The initial budget for the program was $177,400, but the district spent more than $310,000 in support of the program. During the course of the fiscal year, no changes were made to increase the budget for the program.

ETech School of Manatee is a charter school for 6th- to 12-graders. ETech was not included as part of the original 2011-12 budget, but $491,403 was spent that school year on salaries, benefits and the curriculum for both eTech and the Manatee Virtual Instructional Program.

The district also approved the program Amer-I-Can even though the funds were not in the budget.

Amer-I-Can is an anti-gang affiliation program for at-risk students. The program involves four facilitators and two part-time "Peace Squad" leaders.

The board voted last August to approve the renewal of the contract for $251,000 that was not budgeted. In September and December, installments were paid by withdrawing from the general fund.

The program was the sole student program cut by administrators for the Spring 2013 semester as part of the plan to close the budget deficit.

Employee salaries were listed as another issue when a line of modifications caused an additional funding shortage.

The general fund took a hit of more than $2.3 million when the board decided to not make retroactive a pay cut it approved for employees in February 2012.

The audit also determined McGonegal used staff allocation schedules different from the finalized version when hiring 58 new teachers to meet an amended class-size ratio. Fifteen of the teachers should not have been included in the budget because they were hired after the 10-day student count. Using the 2011-12 budget manual and adjusting for the proposed pay cut, "the District would have incurred an additional $926,070 in salaries and benefits to hire an additional 15 teachers not included in the initial budget," according to documents released Friday.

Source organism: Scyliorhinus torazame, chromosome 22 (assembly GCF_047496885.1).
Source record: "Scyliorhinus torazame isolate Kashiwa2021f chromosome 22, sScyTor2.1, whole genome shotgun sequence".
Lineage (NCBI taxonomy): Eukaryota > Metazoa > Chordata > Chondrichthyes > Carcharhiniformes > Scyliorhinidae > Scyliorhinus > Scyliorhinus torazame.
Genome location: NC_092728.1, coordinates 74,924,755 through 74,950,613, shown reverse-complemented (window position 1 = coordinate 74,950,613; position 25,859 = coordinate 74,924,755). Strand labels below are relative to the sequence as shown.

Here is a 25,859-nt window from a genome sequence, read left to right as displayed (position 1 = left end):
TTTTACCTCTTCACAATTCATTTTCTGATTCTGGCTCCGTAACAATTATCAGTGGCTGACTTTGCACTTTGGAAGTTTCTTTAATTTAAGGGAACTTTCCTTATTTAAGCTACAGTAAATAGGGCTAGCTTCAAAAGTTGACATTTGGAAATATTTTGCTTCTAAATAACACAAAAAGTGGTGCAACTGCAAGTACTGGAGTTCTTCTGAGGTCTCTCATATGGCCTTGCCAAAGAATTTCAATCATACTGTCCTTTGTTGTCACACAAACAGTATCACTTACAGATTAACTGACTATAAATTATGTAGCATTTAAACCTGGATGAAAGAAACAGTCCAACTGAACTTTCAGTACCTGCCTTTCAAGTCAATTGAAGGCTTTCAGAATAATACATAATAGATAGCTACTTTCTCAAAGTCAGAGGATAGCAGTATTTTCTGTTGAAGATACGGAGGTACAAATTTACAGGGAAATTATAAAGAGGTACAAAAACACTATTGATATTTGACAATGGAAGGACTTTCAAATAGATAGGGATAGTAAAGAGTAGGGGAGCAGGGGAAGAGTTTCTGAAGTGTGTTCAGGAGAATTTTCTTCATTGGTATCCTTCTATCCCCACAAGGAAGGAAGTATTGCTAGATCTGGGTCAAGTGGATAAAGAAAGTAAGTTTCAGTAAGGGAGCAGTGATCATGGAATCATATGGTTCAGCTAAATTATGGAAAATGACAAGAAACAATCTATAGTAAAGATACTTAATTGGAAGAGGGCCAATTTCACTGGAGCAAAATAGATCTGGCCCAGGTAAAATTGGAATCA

Fitch bond ratings downgrade

The district is already seeing repercussions from the deficit. CFO Michael Boyer announced in an email Friday that the district's Fitch Rating Outlook has been downgraded from "stable" to "negative."

The lower ratings mean the district likely will have to pay higher interest rates on its debt.

Ratings for general obligation bonds, certificates of participation and sales tax revenue bonds were affected. However, fiscal year 2012-13 will not be impacted due to fixed rates, the email states.

The downgraded ratings are as follows:

n Implied general obligation (GO) bond rating from A+ to BBB+.

n $213.8 million of certificates of participation from A to BBB.

n $24.5 million of sales tax revenue bonds, series 2003 and 2005, from A+ to BBB+

n The Rating Outlook from stable to negative.

Under direction of interim superintendent David Gayler and Boyer, a series of software programs are being implemented that monitor employee positions, payroll encumbrances and requisitions, the email states.

"Going forward it is of ultra-importance that the district continues (the) course to correct the situation and return to a more stable financial position or risk further rating downgrades and higher borrowing rates," Boyer writes.

Moving forward

Carpenter said the deficit is "one point in time." She wants to know what mistakes and decisions led to the lack of money and communication.

"It's a question of people and processes," Carpenter said, as the board tries to move forward. "We want to make sure we have tight controls, we know what's going on, we have the right people who will tell us what's going on and we have the right systems in place."

Carpenter said she intends for the board to host a public Q&A session to discuss the documents after interviews for the new superintendent are completed later this month. The board is working to schedule the workshop at a venue larger than its usual meeting room.

"We're making progress," Carpenter said. "We know there have been mistakes made and we're on our way to fixing them."